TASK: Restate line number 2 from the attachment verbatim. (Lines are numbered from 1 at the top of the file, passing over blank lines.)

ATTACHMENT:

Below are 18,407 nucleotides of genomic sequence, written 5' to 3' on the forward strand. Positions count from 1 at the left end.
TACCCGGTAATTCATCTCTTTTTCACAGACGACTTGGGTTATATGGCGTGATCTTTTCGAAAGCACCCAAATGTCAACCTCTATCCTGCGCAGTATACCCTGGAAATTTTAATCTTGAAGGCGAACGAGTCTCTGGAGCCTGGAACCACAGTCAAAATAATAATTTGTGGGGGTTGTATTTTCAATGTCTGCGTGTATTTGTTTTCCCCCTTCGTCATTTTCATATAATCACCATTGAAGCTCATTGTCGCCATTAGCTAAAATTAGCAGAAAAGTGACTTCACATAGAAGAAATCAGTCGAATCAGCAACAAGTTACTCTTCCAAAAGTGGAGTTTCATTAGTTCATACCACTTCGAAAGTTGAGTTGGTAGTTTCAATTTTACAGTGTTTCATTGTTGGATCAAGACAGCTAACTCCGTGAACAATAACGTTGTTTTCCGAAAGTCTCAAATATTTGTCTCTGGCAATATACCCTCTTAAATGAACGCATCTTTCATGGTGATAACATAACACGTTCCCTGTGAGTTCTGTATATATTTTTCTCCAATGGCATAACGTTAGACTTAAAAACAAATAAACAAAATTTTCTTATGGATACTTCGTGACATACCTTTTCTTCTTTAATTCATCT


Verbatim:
TACCCGGTAATTCATCTCTTTTTCACAGACGACTTGGGTTATATGGCGTGATCTTTTCGAAAGCACCCAAATGTCAACCTCTATCCTGCGCAGTATACCCTGGAAATTTTAATCTTGAAGGCGAACGAGTCTCTGGAGCCTGGAACCACAGTCAAAATAATAATTTGTGGGGGTTGTATTTTCAATGTCTGCGTGTATTTGTTTTCCCCCTTCGTCATTTTCATATAATCACCATTGAAGCTCATTGTCGCCATTAGCTAAAATTAGCAGAAAAGTGACTTCACATAGAAGAAATCAGTCGAATCAGCAACAAGTTACTCTTCCAAAAGTGGAGTTTCATTAGTTCATACCACTTCGAAAGTTGAGTTGGTAGTTTCAATTTTACAGTGTTTCATTGTTGGATCAAGACAGCTAACTCCGTGAACAATAACGTTGTTTTCCGAAAGTCTCAAATATTTGTCTCTGGCAATATACCCTCTTAAATGAACGCATCTTTCATGGTGATAACATAACACGTTCCCTGTGAGTTCTGTATATATTTTTCTCCAATGGCATAACGTTAGACTTAAAAACAAATAAACAAAATTTTCTTATGGATACTTCGTGACATACCTTTTCTTCTTTAATTCATCT